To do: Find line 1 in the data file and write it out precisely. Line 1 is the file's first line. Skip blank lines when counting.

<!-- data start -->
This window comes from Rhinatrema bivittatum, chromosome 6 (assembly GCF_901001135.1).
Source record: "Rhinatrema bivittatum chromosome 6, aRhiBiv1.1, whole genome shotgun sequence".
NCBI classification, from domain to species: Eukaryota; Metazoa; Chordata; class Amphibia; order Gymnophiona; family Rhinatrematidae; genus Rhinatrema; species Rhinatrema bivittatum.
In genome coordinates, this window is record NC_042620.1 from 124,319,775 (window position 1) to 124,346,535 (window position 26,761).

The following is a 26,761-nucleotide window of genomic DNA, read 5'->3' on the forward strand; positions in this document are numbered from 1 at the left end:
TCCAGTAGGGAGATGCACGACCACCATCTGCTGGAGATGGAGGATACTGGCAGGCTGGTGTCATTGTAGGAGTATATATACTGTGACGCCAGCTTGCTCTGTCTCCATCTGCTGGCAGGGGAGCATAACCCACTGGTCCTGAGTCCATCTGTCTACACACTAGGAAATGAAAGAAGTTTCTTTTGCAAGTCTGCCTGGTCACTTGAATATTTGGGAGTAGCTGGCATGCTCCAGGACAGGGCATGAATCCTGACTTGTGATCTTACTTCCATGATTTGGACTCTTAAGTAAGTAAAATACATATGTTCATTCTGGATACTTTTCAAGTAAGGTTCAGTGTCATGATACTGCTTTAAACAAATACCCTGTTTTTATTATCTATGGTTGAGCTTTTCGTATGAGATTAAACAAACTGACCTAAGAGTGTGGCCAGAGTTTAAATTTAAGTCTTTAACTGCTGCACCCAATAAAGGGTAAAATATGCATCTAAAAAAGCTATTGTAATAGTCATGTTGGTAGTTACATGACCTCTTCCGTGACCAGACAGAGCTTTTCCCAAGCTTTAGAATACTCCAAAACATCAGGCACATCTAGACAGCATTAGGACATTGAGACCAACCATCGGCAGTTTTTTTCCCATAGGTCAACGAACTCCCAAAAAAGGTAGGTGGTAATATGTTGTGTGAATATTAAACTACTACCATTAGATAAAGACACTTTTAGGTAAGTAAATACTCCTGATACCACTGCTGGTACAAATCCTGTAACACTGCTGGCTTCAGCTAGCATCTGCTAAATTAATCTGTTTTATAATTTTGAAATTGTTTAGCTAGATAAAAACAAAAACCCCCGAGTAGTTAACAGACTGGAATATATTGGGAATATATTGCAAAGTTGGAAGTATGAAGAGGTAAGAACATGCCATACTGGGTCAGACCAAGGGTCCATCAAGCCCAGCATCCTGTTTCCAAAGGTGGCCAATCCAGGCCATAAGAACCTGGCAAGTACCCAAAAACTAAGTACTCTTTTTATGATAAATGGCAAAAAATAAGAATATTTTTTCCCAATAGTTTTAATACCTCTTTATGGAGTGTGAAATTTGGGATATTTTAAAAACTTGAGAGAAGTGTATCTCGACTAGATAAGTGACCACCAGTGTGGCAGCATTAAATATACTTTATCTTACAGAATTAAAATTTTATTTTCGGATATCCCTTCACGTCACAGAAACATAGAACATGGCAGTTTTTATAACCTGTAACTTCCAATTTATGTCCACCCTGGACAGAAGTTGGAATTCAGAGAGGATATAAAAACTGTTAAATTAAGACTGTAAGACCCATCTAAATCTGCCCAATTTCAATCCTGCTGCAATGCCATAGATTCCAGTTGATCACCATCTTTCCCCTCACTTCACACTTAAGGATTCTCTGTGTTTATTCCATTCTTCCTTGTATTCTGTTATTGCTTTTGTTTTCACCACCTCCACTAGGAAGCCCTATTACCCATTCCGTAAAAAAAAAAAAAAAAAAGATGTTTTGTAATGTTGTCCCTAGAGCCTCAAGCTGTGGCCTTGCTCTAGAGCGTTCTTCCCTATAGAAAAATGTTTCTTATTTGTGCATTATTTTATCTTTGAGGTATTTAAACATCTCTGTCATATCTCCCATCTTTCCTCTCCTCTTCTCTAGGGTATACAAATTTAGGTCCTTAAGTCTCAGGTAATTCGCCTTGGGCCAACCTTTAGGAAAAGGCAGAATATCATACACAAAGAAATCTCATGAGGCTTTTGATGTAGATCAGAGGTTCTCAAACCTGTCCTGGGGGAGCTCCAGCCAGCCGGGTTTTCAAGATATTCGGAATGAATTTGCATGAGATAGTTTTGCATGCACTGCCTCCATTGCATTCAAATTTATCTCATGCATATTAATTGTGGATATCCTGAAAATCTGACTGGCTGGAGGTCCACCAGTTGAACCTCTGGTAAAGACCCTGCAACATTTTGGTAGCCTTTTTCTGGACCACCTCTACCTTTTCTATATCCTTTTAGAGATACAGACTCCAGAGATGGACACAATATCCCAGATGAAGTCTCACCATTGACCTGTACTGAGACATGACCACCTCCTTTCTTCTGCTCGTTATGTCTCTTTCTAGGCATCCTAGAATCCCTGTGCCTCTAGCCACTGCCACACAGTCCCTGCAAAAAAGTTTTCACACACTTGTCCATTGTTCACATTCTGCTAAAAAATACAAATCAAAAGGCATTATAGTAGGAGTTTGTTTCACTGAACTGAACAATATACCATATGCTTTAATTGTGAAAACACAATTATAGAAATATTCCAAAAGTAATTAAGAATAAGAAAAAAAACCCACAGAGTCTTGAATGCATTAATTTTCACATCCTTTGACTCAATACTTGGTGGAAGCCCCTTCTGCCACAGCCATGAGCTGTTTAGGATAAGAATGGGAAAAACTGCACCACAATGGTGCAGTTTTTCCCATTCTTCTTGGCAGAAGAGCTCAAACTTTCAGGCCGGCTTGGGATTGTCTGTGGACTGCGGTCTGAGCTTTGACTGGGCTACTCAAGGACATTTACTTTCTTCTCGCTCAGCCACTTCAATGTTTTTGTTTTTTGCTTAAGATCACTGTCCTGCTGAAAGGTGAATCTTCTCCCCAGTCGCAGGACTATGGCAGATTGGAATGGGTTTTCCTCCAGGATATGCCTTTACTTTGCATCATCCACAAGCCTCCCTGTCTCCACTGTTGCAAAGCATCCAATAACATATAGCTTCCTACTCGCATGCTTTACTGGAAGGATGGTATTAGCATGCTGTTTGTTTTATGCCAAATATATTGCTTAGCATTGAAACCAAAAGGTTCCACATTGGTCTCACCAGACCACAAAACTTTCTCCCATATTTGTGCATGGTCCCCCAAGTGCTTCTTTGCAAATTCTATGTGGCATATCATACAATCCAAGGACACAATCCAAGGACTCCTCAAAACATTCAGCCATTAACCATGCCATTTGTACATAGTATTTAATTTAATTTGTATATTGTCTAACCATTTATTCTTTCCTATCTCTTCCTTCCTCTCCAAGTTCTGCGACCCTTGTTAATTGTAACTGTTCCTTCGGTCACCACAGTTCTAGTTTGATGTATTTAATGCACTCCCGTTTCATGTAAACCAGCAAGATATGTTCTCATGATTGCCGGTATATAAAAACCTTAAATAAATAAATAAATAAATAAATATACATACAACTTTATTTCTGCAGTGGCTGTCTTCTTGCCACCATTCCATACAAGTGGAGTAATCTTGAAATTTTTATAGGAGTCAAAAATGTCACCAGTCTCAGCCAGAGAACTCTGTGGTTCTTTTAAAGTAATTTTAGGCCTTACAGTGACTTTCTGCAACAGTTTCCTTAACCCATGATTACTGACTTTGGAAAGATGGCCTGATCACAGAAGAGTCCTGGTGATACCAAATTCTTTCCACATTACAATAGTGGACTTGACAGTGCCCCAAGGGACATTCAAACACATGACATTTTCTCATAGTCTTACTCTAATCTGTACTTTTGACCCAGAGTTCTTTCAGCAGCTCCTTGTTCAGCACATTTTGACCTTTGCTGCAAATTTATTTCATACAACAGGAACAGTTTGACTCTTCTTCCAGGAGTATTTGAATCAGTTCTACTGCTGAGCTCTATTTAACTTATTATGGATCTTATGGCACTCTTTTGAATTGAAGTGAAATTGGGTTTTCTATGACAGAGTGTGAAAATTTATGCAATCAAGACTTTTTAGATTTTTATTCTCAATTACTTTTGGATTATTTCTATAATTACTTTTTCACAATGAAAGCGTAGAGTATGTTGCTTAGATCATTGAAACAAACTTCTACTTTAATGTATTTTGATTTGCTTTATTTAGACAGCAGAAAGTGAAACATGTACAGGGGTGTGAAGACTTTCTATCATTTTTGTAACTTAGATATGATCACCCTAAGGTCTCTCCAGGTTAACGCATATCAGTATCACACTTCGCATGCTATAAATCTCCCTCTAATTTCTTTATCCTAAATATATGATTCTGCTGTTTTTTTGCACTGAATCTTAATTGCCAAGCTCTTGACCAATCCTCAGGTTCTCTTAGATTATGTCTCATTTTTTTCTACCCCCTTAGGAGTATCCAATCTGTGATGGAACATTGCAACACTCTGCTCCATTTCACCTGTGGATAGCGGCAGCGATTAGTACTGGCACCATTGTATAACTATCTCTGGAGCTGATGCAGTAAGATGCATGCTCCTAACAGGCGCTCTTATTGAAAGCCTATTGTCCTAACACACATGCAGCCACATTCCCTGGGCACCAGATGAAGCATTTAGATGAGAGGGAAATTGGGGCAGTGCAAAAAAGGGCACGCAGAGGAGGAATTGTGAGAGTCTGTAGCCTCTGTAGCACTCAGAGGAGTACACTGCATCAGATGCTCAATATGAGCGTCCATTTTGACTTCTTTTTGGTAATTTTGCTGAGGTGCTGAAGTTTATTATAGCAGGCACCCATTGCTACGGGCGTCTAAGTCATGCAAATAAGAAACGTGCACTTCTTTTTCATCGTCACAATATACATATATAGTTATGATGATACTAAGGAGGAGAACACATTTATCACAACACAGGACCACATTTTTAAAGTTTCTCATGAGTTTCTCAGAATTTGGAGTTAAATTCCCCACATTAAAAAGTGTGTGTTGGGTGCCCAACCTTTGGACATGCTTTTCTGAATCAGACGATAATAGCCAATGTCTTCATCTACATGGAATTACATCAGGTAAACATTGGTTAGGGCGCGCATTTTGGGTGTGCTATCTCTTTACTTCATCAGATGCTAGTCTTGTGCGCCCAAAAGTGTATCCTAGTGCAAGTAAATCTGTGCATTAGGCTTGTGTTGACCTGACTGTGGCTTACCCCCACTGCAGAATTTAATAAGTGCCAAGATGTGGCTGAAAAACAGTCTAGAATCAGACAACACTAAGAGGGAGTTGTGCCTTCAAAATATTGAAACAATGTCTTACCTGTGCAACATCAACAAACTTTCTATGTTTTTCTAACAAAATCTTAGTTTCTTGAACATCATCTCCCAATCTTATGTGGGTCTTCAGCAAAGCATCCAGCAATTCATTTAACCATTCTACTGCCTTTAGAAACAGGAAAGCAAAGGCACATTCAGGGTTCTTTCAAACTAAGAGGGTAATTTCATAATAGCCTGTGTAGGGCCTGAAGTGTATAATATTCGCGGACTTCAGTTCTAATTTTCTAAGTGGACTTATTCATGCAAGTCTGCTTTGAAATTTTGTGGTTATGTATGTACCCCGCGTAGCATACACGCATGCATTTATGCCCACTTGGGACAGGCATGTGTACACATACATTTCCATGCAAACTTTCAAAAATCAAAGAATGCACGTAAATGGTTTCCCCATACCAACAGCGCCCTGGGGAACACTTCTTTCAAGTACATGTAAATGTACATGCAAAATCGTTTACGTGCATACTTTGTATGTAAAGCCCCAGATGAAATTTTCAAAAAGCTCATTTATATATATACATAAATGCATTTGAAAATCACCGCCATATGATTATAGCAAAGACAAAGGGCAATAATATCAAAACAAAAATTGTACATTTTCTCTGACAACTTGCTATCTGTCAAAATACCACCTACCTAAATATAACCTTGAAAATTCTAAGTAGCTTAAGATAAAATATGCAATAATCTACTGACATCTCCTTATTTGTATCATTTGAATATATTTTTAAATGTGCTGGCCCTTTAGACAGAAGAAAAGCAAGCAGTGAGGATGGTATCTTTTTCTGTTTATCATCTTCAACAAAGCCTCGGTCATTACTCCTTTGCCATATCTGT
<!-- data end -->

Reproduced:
This window comes from Rhinatrema bivittatum, chromosome 6 (assembly GCF_901001135.1).